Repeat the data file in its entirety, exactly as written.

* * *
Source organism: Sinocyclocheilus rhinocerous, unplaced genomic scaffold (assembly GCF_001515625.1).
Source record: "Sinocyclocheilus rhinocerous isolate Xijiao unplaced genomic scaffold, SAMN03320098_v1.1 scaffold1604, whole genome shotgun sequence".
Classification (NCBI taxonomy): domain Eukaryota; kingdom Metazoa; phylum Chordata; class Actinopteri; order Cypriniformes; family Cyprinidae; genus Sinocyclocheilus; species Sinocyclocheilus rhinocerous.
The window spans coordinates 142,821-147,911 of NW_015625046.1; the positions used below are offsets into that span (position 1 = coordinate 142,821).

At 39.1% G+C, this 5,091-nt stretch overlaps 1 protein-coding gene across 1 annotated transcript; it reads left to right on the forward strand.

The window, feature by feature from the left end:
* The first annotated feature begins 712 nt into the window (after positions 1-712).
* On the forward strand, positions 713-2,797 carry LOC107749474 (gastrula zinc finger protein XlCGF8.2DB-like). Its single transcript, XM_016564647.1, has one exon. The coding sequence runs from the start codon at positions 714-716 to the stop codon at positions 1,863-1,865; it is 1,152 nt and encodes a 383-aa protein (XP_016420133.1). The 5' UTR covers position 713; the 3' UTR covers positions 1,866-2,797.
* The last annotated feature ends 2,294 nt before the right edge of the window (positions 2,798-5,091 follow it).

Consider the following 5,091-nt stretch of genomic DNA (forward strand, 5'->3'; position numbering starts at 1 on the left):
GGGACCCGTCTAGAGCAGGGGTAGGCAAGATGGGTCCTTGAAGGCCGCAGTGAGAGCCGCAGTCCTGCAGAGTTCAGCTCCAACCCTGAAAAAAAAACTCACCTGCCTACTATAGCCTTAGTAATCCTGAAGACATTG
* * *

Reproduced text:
Source organism: Sinocyclocheilus rhinocerous, unplaced genomic scaffold (assembly GCF_001515625.1).
Source record: "Sinocyclocheilus rhinocerous isolate Xijiao unplaced genomic scaffold, SAMN03320098_v1.1 scaffold1604, whole genome shotgun sequence".
Classification (NCBI taxonomy): domain Eukaryota; kingdom Metazoa; phylum Chordata; class Actinopteri; order Cypriniformes; family Cyprinidae; genus Sinocyclocheilus; species Sinocyclocheilus rhinocerous.
The window spans coordinates 142,821-147,911 of NW_015625046.1; the positions used below are offsets into that span (position 1 = coordinate 142,821).

At 39.1% G+C, this 5,091-nt stretch overlaps 1 protein-coding gene across 1 annotated transcript; it reads left to right on the forward strand.

The window, feature by feature from the left end:
* The first annotated feature begins 712 nt into the window (after positions 1-712).
* On the forward strand, positions 713-2,797 carry LOC107749474 (gastrula zinc finger protein XlCGF8.2DB-like). Its single transcript, XM_016564647.1, has one exon. The coding sequence runs from the start codon at positions 714-716 to the stop codon at positions 1,863-1,865; it is 1,152 nt and encodes a 383-aa protein (XP_016420133.1). The 5' UTR covers position 713; the 3' UTR covers positions 1,866-2,797.
* The last annotated feature ends 2,294 nt before the right edge of the window (positions 2,798-5,091 follow it).

Consider the following 5,091-nt stretch of genomic DNA (forward strand, 5'->3'; position numbering starts at 1 on the left):
GGGACCCGTCTAGAGCAGGGGTAGGCAAGATGGGTCCTTGAAGGCCGCAGTGAGAGCCGCAGTCCTGCAGAGTTCAGCTCCAACCCTGAAAAAAAAACTCACCTGCCTACTATAGCCTTAGTAATCCTGAAGACATTG